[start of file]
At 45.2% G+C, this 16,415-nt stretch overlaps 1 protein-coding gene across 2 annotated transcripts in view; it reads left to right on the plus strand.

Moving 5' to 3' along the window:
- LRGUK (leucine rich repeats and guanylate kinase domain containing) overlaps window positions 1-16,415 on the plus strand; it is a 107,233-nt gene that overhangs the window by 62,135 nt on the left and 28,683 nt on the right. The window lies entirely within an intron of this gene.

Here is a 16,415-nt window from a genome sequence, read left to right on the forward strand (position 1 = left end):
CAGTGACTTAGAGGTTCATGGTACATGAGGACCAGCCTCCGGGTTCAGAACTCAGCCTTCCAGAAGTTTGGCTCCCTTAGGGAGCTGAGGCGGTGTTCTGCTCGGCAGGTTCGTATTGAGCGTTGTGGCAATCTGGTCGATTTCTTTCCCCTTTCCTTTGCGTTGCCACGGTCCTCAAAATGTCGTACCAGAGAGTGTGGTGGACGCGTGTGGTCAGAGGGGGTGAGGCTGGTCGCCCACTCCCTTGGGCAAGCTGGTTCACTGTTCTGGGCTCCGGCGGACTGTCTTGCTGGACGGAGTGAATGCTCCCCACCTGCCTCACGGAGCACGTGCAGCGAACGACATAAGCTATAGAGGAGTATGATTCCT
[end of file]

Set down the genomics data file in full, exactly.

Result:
At 45.2% G+C, this 16,415-nt stretch overlaps 1 protein-coding gene across 2 annotated transcripts in view; it reads left to right on the plus strand.

Moving 5' to 3' along the window:
- LRGUK (leucine rich repeats and guanylate kinase domain containing) overlaps window positions 1-16,415 on the plus strand; it is a 107,233-nt gene that overhangs the window by 62,135 nt on the left and 28,683 nt on the right. The window lies entirely within an intron of this gene.

Here is a 16,415-nt window from a genome sequence, read left to right on the forward strand (position 1 = left end):
CAGTGACTTAGAGGTTCATGGTACATGAGGACCAGCCTCCGGGTTCAGAACTCAGCCTTCCAGAAGTTTGGCTCCCTTAGGGAGCTGAGGCGGTGTTCTGCTCGGCAGGTTCGTATTGAGCGTTGTGGCAATCTGGTCGATTTCTTTCCCCTTTCCTTTGCGTTGCCACGGTCCTCAAAATGTCGTACCAGAGAGTGTGGTGGACGCGTGTGGTCAGAGGGGGTGAGGCTGGTCGCCCACTCCCTTGGGCAAGCTGGTTCACTGTTCTGGGCTCCGGCGGACTGTCTTGCTGGACGGAGTGAATGCTCCCCACCTGCCTCACGGAGCACGTGCAGCGAACGACATAAGCTATAGAGGAGTATGATTCCT